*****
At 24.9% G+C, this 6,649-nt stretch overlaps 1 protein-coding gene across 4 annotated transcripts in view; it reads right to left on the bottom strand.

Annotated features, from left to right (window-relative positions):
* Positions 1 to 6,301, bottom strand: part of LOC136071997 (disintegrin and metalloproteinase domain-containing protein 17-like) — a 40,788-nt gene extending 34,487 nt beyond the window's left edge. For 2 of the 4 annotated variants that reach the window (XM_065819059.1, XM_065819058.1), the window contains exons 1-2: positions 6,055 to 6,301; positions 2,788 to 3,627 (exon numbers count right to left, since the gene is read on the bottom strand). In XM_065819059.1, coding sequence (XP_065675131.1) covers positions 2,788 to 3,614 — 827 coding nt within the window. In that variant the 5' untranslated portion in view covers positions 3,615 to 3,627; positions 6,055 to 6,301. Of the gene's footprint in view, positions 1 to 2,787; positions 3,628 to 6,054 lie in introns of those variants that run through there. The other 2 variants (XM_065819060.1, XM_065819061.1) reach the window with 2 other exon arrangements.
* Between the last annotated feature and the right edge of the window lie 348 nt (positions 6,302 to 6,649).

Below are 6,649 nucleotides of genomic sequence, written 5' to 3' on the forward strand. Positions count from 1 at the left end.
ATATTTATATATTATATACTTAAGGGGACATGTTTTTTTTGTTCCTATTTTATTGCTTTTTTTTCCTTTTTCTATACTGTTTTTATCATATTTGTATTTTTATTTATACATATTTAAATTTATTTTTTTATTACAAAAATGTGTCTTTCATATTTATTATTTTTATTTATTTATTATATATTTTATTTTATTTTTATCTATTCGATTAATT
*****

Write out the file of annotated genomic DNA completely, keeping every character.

At 24.9% G+C, this 6,649-nt stretch overlaps 1 protein-coding gene across 4 annotated transcripts in view; it reads right to left on the bottom strand.

Annotated features, from left to right (window-relative positions):
* Positions 1 to 6,301, bottom strand: part of LOC136071997 (disintegrin and metalloproteinase domain-containing protein 17-like) — a 40,788-nt gene extending 34,487 nt beyond the window's left edge. For 2 of the 4 annotated variants that reach the window (XM_065819059.1, XM_065819058.1), the window contains exons 1-2: positions 6,055 to 6,301; positions 2,788 to 3,627 (exon numbers count right to left, since the gene is read on the bottom strand). In XM_065819059.1, coding sequence (XP_065675131.1) covers positions 2,788 to 3,614 — 827 coding nt within the window. In that variant the 5' untranslated portion in view covers positions 3,615 to 3,627; positions 6,055 to 6,301. Of the gene's footprint in view, positions 1 to 2,787; positions 3,628 to 6,054 lie in introns of those variants that run through there. The other 2 variants (XM_065819060.1, XM_065819061.1) reach the window with 2 other exon arrangements.
* Between the last annotated feature and the right edge of the window lie 348 nt (positions 6,302 to 6,649).

Below are 6,649 nucleotides of genomic sequence, written 5' to 3' on the forward strand. Positions count from 1 at the left end.
ATATTTATATATTATATACTTAAGGGGACATGTTTTTTTTGTTCCTATTTTATTGCTTTTTTTTCCTTTTTCTATACTGTTTTTATCATATTTGTATTTTTATTTATACATATTTAAATTTATTTTTTTATTACAAAAATGTGTCTTTCATATTTATTATTTTTATTTATTTATTATATATTTTATTTTATTTTTATCTATTCGATTAATT